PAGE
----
Coatings Industry News

Main News Page


Floating Bridge Design Sets Sail

Friday, August 18, 2017

Comment | More

A futuristic floating pedestrian bridge may sail the local waters of the Mongolian city of Ordos, according to plans recently revealed by architect Margot Krasojevic.

The Revolving Rail Bridge was commissioned by the government of Ordos—which is in the Kanbashi District in Mongolia—to span the Wulanmulun River, noted designboom. Krasojevic’s proposal details the futuristic bridge as a flexible structure—it can “sail” along the river to wherever it is needed.

Krasojevic herself is most known for her work incorporating form, geometry, sustainability and smart materials. Previously, she has worked with Zaha Hadid Architects and NOX.

Revolving Rail Bridge Structure

What makes the proposed bridge both dynamic and flexible are its main floating section, a carbon-fiber triple sail and three expanding walkways that the structure supports. The walkways would adapt, in a sense, to different quays, spanning the river and adjusting accordingly.

Images: Margot Krasojevic, via v2com

What makes the bridge both dynamic and flexible are its main floating section, a carbon-fiber triple sail and three expanding walkways that the structure supports.

With the sail and the rotator supporting the main body of the bridge, the landing docks of the Wulanmulun would brace and support the expanding walkway when it is down. Solar panels would feed energy to the three-electric motor generator that powers the walkway.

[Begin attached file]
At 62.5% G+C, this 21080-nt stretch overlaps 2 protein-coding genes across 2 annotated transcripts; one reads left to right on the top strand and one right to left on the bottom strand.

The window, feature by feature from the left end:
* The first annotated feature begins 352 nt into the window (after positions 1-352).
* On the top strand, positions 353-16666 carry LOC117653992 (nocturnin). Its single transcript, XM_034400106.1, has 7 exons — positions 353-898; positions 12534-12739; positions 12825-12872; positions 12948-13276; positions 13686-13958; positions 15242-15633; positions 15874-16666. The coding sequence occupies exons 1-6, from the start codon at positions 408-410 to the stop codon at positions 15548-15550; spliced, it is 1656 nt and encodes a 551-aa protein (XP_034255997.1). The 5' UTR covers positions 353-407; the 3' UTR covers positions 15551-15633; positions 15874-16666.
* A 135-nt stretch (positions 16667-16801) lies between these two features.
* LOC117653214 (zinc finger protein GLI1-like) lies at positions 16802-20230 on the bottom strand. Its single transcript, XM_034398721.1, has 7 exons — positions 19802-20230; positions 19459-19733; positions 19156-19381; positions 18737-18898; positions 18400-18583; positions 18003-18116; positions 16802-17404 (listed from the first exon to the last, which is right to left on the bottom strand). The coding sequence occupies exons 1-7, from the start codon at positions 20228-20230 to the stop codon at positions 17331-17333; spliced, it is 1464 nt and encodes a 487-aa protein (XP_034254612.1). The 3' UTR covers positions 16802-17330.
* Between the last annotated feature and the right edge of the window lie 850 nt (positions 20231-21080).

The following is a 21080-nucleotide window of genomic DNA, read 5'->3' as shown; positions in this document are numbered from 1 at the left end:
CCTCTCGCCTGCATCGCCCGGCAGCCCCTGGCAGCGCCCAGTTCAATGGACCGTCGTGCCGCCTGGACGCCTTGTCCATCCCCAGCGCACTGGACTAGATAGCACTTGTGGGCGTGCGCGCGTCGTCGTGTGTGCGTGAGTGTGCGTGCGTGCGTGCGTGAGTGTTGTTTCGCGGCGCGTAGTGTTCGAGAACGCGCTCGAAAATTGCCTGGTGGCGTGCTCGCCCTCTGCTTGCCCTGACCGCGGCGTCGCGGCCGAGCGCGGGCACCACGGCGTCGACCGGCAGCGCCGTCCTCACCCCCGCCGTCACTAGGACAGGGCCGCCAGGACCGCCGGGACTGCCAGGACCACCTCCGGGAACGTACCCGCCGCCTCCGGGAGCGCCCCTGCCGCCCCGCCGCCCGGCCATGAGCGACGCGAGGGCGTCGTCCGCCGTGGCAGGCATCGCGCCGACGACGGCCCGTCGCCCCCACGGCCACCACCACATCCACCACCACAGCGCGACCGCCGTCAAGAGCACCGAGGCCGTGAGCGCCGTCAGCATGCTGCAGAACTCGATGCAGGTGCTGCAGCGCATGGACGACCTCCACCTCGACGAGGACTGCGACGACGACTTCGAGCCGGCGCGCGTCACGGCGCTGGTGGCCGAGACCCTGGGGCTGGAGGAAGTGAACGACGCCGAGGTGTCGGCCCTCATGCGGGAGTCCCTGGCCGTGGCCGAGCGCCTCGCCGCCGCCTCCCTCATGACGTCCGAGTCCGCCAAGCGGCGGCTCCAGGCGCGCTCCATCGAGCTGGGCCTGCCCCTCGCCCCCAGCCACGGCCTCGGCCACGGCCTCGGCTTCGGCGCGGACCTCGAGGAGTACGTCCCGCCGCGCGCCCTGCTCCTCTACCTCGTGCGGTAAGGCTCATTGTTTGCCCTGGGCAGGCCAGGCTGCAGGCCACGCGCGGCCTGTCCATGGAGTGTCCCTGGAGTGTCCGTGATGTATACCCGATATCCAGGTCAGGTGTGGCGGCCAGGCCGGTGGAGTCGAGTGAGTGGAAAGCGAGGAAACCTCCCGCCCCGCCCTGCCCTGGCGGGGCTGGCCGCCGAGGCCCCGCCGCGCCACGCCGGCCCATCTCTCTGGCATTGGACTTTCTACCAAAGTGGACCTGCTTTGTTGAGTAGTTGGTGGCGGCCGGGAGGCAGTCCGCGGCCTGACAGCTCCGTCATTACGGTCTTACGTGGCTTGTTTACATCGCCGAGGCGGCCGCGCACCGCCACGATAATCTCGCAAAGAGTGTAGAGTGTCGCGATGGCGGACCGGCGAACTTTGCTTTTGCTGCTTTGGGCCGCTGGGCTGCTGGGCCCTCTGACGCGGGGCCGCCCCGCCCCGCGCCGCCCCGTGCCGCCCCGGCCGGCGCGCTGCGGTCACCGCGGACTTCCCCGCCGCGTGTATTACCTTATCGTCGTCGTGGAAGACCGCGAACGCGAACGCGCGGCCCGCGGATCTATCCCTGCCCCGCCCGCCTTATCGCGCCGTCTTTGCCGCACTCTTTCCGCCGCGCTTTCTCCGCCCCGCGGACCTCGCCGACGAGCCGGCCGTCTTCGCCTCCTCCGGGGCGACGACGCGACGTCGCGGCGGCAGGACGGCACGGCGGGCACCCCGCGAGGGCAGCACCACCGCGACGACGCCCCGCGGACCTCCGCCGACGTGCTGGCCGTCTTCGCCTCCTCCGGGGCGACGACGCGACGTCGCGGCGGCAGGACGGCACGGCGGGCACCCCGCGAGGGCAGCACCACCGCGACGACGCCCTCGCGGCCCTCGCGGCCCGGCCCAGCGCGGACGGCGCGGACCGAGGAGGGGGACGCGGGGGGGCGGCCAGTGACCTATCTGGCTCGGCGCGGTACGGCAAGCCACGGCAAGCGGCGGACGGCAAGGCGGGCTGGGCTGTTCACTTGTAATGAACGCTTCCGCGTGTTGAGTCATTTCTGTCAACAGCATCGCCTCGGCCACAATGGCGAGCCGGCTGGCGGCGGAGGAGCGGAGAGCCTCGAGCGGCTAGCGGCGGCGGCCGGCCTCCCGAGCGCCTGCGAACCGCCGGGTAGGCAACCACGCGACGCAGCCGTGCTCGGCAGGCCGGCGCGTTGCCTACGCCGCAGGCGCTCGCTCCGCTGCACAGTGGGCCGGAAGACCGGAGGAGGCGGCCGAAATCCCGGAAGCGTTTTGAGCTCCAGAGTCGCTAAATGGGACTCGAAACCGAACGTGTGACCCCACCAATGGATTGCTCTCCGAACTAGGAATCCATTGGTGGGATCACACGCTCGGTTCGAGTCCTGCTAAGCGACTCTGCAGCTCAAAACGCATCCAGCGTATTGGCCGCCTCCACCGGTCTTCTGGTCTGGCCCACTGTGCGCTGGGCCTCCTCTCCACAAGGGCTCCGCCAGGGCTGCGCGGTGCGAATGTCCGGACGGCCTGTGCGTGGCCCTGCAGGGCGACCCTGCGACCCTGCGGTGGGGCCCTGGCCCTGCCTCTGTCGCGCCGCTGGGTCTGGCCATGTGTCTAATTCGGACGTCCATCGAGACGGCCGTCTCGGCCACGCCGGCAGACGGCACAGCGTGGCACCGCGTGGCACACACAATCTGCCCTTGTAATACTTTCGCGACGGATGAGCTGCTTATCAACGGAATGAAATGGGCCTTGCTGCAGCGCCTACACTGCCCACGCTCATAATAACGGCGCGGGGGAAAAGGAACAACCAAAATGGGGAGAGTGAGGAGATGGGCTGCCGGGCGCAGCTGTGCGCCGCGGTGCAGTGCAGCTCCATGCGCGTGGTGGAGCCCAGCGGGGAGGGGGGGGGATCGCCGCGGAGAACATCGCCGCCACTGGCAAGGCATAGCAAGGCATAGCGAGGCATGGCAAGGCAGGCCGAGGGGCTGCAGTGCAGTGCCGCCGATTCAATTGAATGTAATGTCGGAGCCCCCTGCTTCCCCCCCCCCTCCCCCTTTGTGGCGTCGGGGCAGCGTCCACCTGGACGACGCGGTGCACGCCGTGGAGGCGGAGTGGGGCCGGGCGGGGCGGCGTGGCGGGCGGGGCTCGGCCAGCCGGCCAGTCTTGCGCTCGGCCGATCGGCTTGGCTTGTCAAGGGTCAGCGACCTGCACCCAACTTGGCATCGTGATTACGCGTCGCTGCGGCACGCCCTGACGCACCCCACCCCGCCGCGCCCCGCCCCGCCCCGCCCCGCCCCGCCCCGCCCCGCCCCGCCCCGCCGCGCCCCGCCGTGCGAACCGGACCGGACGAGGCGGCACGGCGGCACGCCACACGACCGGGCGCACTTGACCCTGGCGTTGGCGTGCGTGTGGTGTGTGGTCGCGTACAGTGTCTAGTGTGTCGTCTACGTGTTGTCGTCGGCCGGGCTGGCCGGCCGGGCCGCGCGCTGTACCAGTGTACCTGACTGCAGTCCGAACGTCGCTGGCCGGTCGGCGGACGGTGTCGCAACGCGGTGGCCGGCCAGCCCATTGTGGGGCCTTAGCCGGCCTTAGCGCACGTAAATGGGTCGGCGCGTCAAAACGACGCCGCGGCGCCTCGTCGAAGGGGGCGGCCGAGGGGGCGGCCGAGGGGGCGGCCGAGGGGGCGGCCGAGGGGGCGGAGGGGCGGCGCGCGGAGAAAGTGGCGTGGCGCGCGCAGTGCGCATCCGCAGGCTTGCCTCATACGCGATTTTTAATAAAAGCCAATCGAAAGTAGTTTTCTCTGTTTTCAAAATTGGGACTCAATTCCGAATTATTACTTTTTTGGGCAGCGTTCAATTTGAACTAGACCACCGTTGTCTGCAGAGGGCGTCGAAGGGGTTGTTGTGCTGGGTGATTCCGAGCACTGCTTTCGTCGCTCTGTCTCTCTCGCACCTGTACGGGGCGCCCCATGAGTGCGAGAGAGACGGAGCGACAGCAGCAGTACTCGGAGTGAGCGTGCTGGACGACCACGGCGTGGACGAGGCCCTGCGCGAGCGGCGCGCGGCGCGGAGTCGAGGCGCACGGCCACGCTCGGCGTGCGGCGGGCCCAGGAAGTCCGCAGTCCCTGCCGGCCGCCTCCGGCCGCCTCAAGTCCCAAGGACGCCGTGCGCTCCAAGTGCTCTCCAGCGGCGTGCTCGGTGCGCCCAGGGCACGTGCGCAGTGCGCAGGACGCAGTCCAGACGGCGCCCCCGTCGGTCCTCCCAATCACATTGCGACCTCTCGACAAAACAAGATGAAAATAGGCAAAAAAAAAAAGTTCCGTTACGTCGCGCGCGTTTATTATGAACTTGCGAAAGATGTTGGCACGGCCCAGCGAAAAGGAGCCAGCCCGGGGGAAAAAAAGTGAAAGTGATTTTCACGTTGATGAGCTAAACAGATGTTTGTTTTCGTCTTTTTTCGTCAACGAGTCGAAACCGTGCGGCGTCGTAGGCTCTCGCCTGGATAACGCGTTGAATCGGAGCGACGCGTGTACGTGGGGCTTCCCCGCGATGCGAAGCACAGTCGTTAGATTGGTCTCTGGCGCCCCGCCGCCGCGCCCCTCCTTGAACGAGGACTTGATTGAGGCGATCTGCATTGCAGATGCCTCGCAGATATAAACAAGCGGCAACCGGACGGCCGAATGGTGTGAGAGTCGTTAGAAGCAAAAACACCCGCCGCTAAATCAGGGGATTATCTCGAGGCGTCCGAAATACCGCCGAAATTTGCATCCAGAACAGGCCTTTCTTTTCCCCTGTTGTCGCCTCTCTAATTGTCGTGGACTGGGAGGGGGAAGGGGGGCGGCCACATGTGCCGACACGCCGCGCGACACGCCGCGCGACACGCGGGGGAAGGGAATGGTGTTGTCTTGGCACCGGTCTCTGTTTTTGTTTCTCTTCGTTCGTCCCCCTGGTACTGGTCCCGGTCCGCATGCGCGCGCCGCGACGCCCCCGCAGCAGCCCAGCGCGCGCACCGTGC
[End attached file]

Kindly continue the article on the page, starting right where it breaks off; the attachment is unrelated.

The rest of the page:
The bridge itself would be able to fold its many sections into a stack, which allows for the entire structure to move along the rail when needed. Cylindrical crossflow turbines provide both buoyancy and stability as they skim just along the surface of the water. With the support of the turbines, the primary body of the bridge would act something like a raft, according to designboom.

Bridge Mechanisms

Movement of the bridge would be guided by the sail, which is framed in aluminum and covered in carbon-fiber polymer. To move the sails, noted ArchDaily, hydraulically operated tanks would take on or dispose of water. This rotates the sail in either a horizontal or vertical direction while helping keep the structure afloat.

A primary ring frame with eight marine flotation air bags helps to stabilize the sail, along with preventing capsizing through assisting in distributing the weight evenly, according to the proposal.

When the bridge is in use, the sail would do double-duty—it would lower and provide a canopy over an area with seats, allowing visitors to enjoy the gardens on the platform and local views.

The walkways would adapt, in a sense, to different quays, spanning the river and adjusting accordingly.

In comparison, when the structure is docked, screw-in moorings and nine-ton anchors would keep the structure stable, and also help prevent the futuristic feature from floating away.

When necessary, the bridge could be moved by motoring, towing or sailing. This means that the proposed bridge is truly capable of sailing the local seas—the Wulanmulun River. 

   

Tagged categories: Architects; AS; Asia Pacific; Bridges; Color + Design; Infrastructure; Program/Project Management

Comment Join the Conversation:

Sign in to our community to add your comments.


Advertisements
 
KTA-Tator, Inc. - Corporate Office

 
DeFelsko Corporation

 
Strategic Materials Inc.

 
SAFE Systems, Inc.

 
Sauereisen, Inc.

 
Tarps manufacturing, Inc.

 
 
 

Technology Publishing Co., 1501 Reedsdale Street, Suite 2008, Pittsburgh, PA 15233

TEL 1-412-431-8300  • FAX  1-412-431-5428  •  EMAIL webmaster@paintsquare.com


The Technology Publishing Network

PaintSquare the Journal of Protective Coatings & Linings Paint BidTracker

 
EXPLORE:      JPCL   |   PaintSquare News   |   Interact   |   Buying Guides   |   Webinars   |   Resources   |   Classifieds
REGISTER AND SUBSCRIBE:      Free PaintSquare Registration   |   Subscribe to JPCL   |   Subscribe to PaintSquare News
MORE:      About PaintSquare.com   |   Privacy Policy   |   Terms & Conditions   |   Support   |   Site Map   |   Search   |   Contact Us